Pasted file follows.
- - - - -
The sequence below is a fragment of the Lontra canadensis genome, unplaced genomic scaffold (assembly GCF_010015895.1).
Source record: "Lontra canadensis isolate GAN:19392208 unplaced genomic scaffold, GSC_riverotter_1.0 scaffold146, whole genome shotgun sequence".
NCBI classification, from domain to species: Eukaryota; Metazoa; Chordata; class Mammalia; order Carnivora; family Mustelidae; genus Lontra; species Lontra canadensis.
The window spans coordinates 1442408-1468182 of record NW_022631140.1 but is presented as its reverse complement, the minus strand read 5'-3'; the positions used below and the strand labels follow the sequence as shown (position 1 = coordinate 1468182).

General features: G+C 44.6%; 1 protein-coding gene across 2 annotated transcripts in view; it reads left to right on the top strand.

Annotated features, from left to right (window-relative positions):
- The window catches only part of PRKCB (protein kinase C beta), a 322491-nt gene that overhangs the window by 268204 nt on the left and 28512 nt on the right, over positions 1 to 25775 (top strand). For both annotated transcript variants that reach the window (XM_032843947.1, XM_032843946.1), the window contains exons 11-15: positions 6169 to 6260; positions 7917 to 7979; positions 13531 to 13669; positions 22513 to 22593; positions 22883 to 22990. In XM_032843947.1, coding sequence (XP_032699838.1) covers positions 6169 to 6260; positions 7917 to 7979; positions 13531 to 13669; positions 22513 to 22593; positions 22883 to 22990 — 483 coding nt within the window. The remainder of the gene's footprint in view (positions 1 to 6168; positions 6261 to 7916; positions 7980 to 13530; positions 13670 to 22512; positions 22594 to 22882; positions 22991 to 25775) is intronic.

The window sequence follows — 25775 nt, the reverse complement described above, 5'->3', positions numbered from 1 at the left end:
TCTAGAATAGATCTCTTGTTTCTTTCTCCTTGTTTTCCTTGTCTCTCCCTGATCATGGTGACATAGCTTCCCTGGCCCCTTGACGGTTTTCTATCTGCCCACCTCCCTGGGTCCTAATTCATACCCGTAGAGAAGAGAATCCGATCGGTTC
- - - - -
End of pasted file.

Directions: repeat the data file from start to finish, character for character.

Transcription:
The sequence below is a fragment of the Lontra canadensis genome, unplaced genomic scaffold (assembly GCF_010015895.1).
Source record: "Lontra canadensis isolate GAN:19392208 unplaced genomic scaffold, GSC_riverotter_1.0 scaffold146, whole genome shotgun sequence".
NCBI classification, from domain to species: Eukaryota; Metazoa; Chordata; class Mammalia; order Carnivora; family Mustelidae; genus Lontra; species Lontra canadensis.
The window spans coordinates 1442408-1468182 of record NW_022631140.1 but is presented as its reverse complement, the minus strand read 5'-3'; the positions used below and the strand labels follow the sequence as shown (position 1 = coordinate 1468182).

General features: G+C 44.6%; 1 protein-coding gene across 2 annotated transcripts in view; it reads left to right on the top strand.

Annotated features, from left to right (window-relative positions):
- The window catches only part of PRKCB (protein kinase C beta), a 322491-nt gene that overhangs the window by 268204 nt on the left and 28512 nt on the right, over positions 1 to 25775 (top strand). For both annotated transcript variants that reach the window (XM_032843947.1, XM_032843946.1), the window contains exons 11-15: positions 6169 to 6260; positions 7917 to 7979; positions 13531 to 13669; positions 22513 to 22593; positions 22883 to 22990. In XM_032843947.1, coding sequence (XP_032699838.1) covers positions 6169 to 6260; positions 7917 to 7979; positions 13531 to 13669; positions 22513 to 22593; positions 22883 to 22990 — 483 coding nt within the window. The remainder of the gene's footprint in view (positions 1 to 6168; positions 6261 to 7916; positions 7980 to 13530; positions 13670 to 22512; positions 22594 to 22882; positions 22991 to 25775) is intronic.

The window sequence follows — 25775 nt, the reverse complement described above, 5'->3', positions numbered from 1 at the left end:
TCTAGAATAGATCTCTTGTTTCTTTCTCCTTGTTTTCCTTGTCTCTCCCTGATCATGGTGACATAGCTTCCCTGGCCCCTTGACGGTTTTCTATCTGCCCACCTCCCTGGGTCCTAATTCATACCCGTAGAGAAGAGAATCCGATCGGTTC